An Atlas autotouch press provided by Specac can be employed to compress cannabis samples into pellets for analysis. Although it is not essential for experiments using the QUEST, which can handle different sample sizes and shapes, it can be useful for further chemical analysis integrated with IR.
The Quest and Atlas autotouch press from Specac for FT-IR analysis.
With Specac’s ATR accessories such as Quest, continuous and consistent FT-IR analysis of cannabis can become a viable and inexpensive option for cannabis cultivators.
References and Further Reading
- https://www.drugabuse.gov/publications/drugfacts/marijuana-medicine Accessed October 27th 2016
- 25 Legal Medical Marijuana States and DC – Medical Marijuana – ProCon.org". procon.org. Retrieved 27th October 2016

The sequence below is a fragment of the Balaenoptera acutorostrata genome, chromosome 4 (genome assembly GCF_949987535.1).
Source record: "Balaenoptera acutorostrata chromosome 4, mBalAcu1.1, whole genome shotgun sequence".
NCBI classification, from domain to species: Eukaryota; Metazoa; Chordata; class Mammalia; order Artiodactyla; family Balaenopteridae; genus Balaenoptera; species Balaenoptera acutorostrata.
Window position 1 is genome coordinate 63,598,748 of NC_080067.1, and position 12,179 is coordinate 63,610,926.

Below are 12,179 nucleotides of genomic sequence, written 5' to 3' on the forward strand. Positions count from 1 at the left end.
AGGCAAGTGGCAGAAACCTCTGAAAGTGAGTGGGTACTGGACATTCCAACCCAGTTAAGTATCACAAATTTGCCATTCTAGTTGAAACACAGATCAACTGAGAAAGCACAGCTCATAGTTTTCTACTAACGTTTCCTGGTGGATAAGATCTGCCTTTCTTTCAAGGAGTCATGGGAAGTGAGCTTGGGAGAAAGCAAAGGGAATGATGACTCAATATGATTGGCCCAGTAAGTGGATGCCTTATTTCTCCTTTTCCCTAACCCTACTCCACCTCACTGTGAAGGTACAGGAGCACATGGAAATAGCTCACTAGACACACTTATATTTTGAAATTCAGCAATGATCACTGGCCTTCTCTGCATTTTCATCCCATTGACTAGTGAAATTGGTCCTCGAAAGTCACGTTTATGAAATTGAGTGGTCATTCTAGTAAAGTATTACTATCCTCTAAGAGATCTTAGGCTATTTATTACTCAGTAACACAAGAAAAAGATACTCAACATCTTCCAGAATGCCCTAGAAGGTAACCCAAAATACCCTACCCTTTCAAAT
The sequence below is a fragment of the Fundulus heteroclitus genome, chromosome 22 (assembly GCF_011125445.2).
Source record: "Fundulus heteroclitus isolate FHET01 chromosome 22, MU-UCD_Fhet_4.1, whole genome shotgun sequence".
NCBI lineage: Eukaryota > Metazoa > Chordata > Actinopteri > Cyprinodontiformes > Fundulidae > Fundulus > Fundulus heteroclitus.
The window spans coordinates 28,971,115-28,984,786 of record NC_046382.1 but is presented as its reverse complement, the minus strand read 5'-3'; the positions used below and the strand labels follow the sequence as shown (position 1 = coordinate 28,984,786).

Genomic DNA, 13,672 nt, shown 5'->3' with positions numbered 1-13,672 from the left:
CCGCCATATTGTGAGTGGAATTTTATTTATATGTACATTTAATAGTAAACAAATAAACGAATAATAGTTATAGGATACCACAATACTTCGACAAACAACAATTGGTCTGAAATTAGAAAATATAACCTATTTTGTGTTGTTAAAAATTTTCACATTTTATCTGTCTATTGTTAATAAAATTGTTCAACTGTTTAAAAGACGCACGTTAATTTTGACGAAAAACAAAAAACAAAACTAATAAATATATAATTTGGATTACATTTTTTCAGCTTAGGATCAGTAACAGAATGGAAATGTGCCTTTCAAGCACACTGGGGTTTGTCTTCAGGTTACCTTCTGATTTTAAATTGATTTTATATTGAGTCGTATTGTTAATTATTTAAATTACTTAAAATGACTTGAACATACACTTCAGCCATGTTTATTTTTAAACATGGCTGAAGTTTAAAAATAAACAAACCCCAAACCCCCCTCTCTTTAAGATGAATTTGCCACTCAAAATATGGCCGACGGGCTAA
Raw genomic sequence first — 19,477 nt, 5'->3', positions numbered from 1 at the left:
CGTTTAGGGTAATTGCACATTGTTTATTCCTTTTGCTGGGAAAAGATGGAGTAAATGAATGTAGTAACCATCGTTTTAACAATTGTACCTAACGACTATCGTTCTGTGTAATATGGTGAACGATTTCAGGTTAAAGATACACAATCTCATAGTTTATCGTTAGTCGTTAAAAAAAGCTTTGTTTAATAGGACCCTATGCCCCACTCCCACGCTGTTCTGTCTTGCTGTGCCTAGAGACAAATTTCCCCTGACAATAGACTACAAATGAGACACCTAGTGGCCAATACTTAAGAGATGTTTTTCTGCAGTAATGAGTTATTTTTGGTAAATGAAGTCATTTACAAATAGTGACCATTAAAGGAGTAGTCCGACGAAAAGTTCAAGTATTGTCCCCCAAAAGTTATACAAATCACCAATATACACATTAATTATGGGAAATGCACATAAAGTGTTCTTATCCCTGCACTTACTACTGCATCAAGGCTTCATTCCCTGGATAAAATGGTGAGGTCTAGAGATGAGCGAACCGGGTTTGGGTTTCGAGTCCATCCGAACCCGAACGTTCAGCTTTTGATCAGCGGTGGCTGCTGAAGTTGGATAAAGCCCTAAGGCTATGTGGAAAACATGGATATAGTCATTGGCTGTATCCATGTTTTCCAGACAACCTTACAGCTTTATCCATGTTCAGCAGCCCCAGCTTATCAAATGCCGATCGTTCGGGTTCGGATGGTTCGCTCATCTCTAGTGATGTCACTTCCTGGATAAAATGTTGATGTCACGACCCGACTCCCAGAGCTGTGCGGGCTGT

- http://www.bbc.co.uk/news/uk-37318935 Accessed October 27th 2016
- http://services.parliament.uk/bills/2015-16/cannabislegalisationandregulation.html Accessed October 27th 2016
- Todd Mikuriya, Introduction from Marijuana: Medical Papers, Medi-Comp Press, 1973, pp. xiii-xxvii
- Brian C. Smith, Fundamentals of Fourier Transform Infrared Spectroscopy, CRC Press, Boca Raton, 2011.
- M. Giese, M. Lewis, L. Giese, K. Smith, Development and Validation of a Reliable and Robust Method for the Analysis of Cannabinoids and Terpenes in Cannabis.” Journal of AOAC International 98(6):1503-1522, 2015
- R.G. Pertwee, The pharmacology of cannabinoid receptors and their ligands: An overview, International Journal of Obesity. 30: S13–S18, 2006
- NIDA Research Report series: Marijuana, https://www.drugabuse.gov, Accessed October 27th 2016
This information has been sourced, reviewed and adapted from materials provided by Specac.
For more information on this source, please visit Specac.